Bolsinger is still pitching! After a recent dismissal for lack of jurisdiction in California, former Major League Baseball pitcher Michael Bolsinger refiled claims against the Houston Astros in state court in Houston, Texas on May 13, 2021. While asserting similar factual allegations as his original California complaint, the former Toronto Blue Jays pitcher has abandoned his previous unfair business practice causes of action in favor of claims for trade secret misappropriation under the Texas Uniform Trade Secrets Act and for conversion. Bolsinger claims that the pitching signs he used during his August 4, 2017 game against the Astros were trade secrets.
We begin the first in a series of case studies of the Trade Secrets Laws of the Middle East and North Africa (“MENA”) with a review of the trade secrets law of the United Arab Emirates (“UAE”).
The UAE affords broad protection of trade secrets through multiple avenues, including its civil, labor and patent laws. However, the lack of a specific and comprehensive trade secrets law means that scope and enforceability of these rights is somewhat uncertain. Thus, while the UAE does afford trade secret protection and remedies, the best form of trade secret protection for companies doing business in the UAE is through contracts with employees and third parties, which are generally enforceable. Continue Reading MENA Trade Secrets Law Review: United Arab Emirates
As predicted, the trade secrets battle between Olaplex, Inc. and L’Oreal continues – and L’Oreal has scored a fresh victory. On May 6, 2021, the Federal Circuit Court of Appeals overturned a $66 million judgment against L’Oreal and ordered a new trial – but only on one of Olaplex’s patent claims. The panel stated that Olaplex had entirely failed to show that its information was eligible for trade-secret protection, and that no reasonable jury could find otherwise. Continue Reading Partial Victory for L’Oreal In Hair Coloring Fight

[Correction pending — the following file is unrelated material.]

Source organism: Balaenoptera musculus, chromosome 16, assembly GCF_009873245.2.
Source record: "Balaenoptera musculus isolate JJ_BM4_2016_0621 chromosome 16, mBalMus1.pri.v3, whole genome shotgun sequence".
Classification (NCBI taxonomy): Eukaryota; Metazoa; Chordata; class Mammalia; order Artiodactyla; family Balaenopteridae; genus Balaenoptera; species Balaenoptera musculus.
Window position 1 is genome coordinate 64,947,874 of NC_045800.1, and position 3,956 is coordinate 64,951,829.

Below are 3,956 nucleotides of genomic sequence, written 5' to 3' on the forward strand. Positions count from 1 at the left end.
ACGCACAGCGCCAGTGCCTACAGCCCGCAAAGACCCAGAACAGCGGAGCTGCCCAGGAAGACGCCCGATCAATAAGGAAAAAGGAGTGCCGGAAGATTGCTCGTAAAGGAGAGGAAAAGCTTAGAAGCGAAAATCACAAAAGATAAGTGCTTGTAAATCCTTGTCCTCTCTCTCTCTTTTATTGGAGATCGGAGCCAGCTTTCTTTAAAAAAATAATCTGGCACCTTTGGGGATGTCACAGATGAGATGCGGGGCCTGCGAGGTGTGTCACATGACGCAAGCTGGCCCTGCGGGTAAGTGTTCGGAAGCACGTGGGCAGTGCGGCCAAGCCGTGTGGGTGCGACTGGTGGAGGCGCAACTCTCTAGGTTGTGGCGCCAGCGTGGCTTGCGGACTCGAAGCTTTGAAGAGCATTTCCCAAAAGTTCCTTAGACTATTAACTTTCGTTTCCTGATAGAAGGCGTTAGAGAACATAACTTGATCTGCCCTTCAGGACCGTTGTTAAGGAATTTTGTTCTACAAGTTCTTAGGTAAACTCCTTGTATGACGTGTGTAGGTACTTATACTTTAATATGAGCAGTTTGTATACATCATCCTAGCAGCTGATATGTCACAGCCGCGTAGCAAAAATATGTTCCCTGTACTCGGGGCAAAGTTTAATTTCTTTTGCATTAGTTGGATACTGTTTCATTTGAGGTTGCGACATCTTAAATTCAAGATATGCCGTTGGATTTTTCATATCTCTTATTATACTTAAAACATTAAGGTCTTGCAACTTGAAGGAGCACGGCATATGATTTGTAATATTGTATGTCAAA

The Massachusetts Supreme Judicial Court (“SJC”) recently found that trade secret misappropriation by employees who then use the trade secrets to compete is actionable under Massachusetts’ Unfair and Deceptive Trade Practices Law. The SJC’s ruling in Governo Law Firm v. Bergeron means that Unfair and Deceptive Trade Practices Statute, Massachusetts General Laws Chapter 93A Section 11 (“Chapter 93A”), now applies to trade secret disputes in the employer-employer context. Previously, such cases were considered an “internal matter” and therefore not actionable. Continue Reading Massachusetts Supreme Judicial Court Rules that Employees May be Held Liable to Their Employer Under Massachusetts’ Unfair and Deceptive Trade Practices Law
Changing Patent Protections
U.S. and foreign patent systems have suffered legislative and judicial reverses as
to subject matter eligibility for patenting, a rising bar of obviousness due to increasing skill of the art, insights aided by artificial intelligence (AI) tools, procedural artifacts for no-risk post grant invalidation by granting agencies, and awakening of once dormant antitrust and public policy limits. Although patents must be pursued when copying is inevitable, trade secrets can provide an important strategic complement when trying to protect intellectual property rights.
Growth of Trade Secrets
Trade secret law has continued to evolve over the decades. All states – except, notably, New York – have adopted laws modeled on the Uniform Trade Secrets Act (UTSA) which codify basic trade secret law principles, preserve differences from patent law, and standardize certain key definitions. In 2016, Congress passed the federal Defend Trade Secrets Act (DTSA) which created a federal private right of action for trade secret misappropriation under the Economic Espionage Act.
This article was published by the AIPLA’s Biotech Buzz Trade Secret Subcommittee. To read the full article, click here.